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Old 04-15-2017, 03:44 PM   #1
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UTAH Passes... I-70 is a Roller Coaster!

I have driven the I-70 west route from Denver, Colorado through Utah, where I-70 ends and connects with I-15 going to Salt Lake City to the north, or Las Vegas going south. Five round trips in the last 12 months. Each trip I am more impressed with Utah's Mountain Passes. I now have more respect for Utah's unnamed passes and those towing a trailer on the I-70 Utah Roller Coaster.

When you crest... there is an elevation 'sign'... and no name. Unlike Colorado, which names every Pass possible. These are serious climbs and descents with 5% to 7% grades. Some parts... 7% may be a little too... low.

I must also mention the Virgin River 'gorge'... just entering Arizona on I-15 from Utah, as probably the most beautiful dramatic drive with scenery. It looks like Utah... but Arizona got in the way of the Virgin River meandering across State Lines.

When driving in a vehicle, you do not notice the large number of 'Passes' to the west of Grand Junction, Colorado, I-70 to I-15, until you are pulling a trailer... or in my case... full 26 foot long cargo diesel trucks of household items to the Las Vegas, Nevada area.

Some of these passes are over 25 miles from beginning to end with steep grades. From one river valley to the next, having to climb for miles to round the Pass and hang on... another up and down added to the mix.

Green River, Utah to Salina, Utah has no services for over 100 miles and is one collection of ups and downs to give anyone great lessons to manage any of Colorado's Passes. Some on this route make Eisenhower and Vail Passes just inconvenient challenges. Utah... is not to be taken as, just, beautiful Vistas and Mesas, but more 'unnamed Passes' that one can remember to force the driver to firm their grip onto the steering wheel.

Your hands will 'sweat' more than your brow... trust me.

Although Monarch Pass in Colorado is something to be experienced... give Utah a look. Not only for 'passes'... but for those wanting to Dry Camp Boondock, there are numerous possibilities of public lands 'outside the National Park' campsites! We have already discovered more remote campsites over the last ten years that could be National Parks, themselves...without a name, or a designated campground or sign even a sign along the highway. Exit and follow the improved dirt road(s) off of I-70. Any exit will do... the rugged landscape is just off the highway! We do this... every time we are towing through Utah. Unlimited.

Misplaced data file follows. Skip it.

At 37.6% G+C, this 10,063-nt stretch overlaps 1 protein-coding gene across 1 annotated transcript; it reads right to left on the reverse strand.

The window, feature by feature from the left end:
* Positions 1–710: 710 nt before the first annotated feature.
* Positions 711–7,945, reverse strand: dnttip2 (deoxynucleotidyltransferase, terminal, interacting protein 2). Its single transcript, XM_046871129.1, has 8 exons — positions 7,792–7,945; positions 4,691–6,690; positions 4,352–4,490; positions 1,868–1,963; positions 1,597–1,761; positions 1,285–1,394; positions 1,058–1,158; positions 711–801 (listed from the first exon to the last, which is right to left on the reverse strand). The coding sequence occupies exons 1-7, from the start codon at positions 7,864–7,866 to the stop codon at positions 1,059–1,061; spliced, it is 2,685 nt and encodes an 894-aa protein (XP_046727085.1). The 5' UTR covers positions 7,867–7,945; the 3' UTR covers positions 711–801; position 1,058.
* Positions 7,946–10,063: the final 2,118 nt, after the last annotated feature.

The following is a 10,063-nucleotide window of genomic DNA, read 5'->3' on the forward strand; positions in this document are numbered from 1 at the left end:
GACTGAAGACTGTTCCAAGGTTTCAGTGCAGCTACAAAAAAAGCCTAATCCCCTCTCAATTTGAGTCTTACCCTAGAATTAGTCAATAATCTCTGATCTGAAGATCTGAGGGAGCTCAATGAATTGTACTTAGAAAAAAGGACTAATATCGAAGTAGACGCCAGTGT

Take the Utah I-70 Roller Coaster Pass ride this year. Many are at elevations that you would expect to find only in Colorado. YOU may have some of your favorites to mention. Fish Lake National Forest... 'it ain't just for fish', as this is wild and open to explore while in Utah!
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Old 04-15-2017, 04:13 PM   #2
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Living a couple hundred miles north, in Park City, I feel very fortunate with the incredible places in southern Utah. I-70 cuts in half what is know as the San Rafael Swell. Can't tell much from the highway, in fact the whole area can look very unappealing and barren at time. But get off the highway and explore, it's amazing the places there are to boondock

Looking at a color-coded map of where all the federal lands are...I feel sorry for those in the East with so little choice. The west is a bounty!

Enjoyed your post!
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Old 04-15-2017, 05:10 PM   #3
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I like your post a lot. The section of I 70 where it runs beside the river in a gorge for several miles has to be one of my favourite stretches of road.
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Old 04-17-2017, 10:28 AM   #4
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We like the stretch of I-70 between Green River and Salina, Utah that is signed, "No services for the next 106 miles." This takes you right through the San Rafael Swell, which has beautiful national park-quality scenery, but without the crowds. The south San Rafael swell is a little more popular with the OHV/jeep crowd, so we tend to go north.